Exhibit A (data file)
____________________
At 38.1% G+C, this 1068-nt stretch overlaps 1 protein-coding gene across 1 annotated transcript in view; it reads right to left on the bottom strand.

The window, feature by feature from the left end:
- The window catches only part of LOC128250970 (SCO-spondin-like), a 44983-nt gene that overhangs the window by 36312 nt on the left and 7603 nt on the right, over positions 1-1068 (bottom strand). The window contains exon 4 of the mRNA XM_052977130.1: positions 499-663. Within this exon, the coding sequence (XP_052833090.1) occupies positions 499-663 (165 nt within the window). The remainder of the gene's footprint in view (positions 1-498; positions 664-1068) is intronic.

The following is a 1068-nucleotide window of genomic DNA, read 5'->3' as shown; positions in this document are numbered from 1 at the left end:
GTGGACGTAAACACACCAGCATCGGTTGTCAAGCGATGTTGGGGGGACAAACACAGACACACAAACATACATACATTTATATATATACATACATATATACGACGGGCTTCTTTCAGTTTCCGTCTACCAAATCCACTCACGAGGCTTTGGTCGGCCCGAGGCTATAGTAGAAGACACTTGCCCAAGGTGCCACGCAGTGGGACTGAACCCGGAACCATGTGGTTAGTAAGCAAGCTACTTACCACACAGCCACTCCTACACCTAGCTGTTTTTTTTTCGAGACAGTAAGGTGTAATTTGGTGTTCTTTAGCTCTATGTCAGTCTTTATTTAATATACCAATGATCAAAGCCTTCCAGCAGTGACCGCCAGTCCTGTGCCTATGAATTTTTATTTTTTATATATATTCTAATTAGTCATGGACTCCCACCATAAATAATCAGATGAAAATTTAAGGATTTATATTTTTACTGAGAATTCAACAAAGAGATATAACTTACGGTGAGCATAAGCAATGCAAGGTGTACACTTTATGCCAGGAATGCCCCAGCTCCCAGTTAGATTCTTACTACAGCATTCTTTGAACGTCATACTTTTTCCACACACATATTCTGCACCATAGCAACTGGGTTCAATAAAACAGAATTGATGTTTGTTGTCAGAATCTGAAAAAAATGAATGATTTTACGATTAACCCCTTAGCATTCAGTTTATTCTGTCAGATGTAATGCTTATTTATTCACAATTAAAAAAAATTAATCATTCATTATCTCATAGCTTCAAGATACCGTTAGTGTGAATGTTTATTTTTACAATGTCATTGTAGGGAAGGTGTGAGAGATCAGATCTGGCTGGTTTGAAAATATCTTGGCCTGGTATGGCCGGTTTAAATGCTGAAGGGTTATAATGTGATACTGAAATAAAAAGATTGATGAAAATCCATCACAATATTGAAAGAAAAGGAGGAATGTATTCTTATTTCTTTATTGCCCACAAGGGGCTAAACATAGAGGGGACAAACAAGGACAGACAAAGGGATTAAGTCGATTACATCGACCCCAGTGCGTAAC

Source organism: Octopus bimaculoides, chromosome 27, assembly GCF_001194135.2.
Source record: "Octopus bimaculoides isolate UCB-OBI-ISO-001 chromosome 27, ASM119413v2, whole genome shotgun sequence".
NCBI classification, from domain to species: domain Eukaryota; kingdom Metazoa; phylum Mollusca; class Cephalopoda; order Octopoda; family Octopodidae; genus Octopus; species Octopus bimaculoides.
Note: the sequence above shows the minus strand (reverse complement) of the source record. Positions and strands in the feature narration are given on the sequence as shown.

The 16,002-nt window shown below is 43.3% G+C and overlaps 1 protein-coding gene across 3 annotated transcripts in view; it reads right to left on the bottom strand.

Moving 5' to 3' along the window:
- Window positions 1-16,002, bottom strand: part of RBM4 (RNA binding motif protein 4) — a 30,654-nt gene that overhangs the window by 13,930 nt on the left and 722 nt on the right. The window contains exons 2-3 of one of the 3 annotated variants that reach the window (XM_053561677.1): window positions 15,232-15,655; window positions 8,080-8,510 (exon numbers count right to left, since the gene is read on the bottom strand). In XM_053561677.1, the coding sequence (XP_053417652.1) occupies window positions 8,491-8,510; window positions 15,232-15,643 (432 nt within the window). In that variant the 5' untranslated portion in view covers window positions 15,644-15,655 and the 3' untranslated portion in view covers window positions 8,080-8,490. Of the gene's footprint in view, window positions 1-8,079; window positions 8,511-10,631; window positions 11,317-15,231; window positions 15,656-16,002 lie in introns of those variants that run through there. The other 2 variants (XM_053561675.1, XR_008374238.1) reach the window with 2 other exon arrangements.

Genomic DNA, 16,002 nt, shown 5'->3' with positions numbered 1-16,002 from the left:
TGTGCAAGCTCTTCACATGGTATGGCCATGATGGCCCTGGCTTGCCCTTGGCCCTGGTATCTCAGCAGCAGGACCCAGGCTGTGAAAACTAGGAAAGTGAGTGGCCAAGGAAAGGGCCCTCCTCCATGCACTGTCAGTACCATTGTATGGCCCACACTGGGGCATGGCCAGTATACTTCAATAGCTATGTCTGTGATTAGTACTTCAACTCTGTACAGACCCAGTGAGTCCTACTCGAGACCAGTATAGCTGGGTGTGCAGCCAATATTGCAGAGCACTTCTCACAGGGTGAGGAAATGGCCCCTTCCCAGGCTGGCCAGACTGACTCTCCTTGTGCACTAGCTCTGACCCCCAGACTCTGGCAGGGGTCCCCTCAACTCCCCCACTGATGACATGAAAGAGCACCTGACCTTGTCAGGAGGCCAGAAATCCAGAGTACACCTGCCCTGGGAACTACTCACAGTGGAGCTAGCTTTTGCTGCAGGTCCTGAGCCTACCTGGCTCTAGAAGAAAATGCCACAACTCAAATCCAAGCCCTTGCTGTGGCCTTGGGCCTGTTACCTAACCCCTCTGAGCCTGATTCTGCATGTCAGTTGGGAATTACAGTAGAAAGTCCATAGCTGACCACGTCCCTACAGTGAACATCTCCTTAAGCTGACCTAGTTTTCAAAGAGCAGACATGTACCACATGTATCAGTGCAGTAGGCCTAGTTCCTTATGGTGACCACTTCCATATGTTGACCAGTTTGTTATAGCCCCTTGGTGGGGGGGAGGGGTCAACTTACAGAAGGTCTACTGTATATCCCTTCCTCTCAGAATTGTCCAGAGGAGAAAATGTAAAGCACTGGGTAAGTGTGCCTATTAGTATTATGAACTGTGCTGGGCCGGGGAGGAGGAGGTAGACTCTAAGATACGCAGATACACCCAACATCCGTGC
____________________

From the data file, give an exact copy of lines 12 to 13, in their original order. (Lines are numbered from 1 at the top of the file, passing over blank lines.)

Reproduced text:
- Window positions 1-16,002, bottom strand: part of RBM4 (RNA binding motif protein 4) — a 30,654-nt gene that overhangs the window by 13,930 nt on the left and 722 nt on the right. The window contains exons 2-3 of one of the 3 annotated variants that reach the window (XM_053561677.1): window positions 15,232-15,655; window positions 8,080-8,510 (exon numbers count right to left, since the gene is read on the bottom strand). In XM_053561677.1, the coding sequence (XP_053417652.1) occupies window positions 8,491-8,510; window positions 15,232-15,643 (432 nt within the window). In that variant the 5' untranslated portion in view covers window positions 15,644-15,655 and the 3' untranslated portion in view covers window positions 8,080-8,490. Of the gene's footprint in view, window positions 1-8,079; window positions 8,511-10,631; window positions 11,317-15,231; window positions 15,656-16,002 lie in introns of those variants that run through there. The other 2 variants (XM_053561675.1, XR_008374238.1) reach the window with 2 other exon arrangements.

Genomic DNA, 16,002 nt, shown 5'->3' with positions numbered 1-16,002 from the left: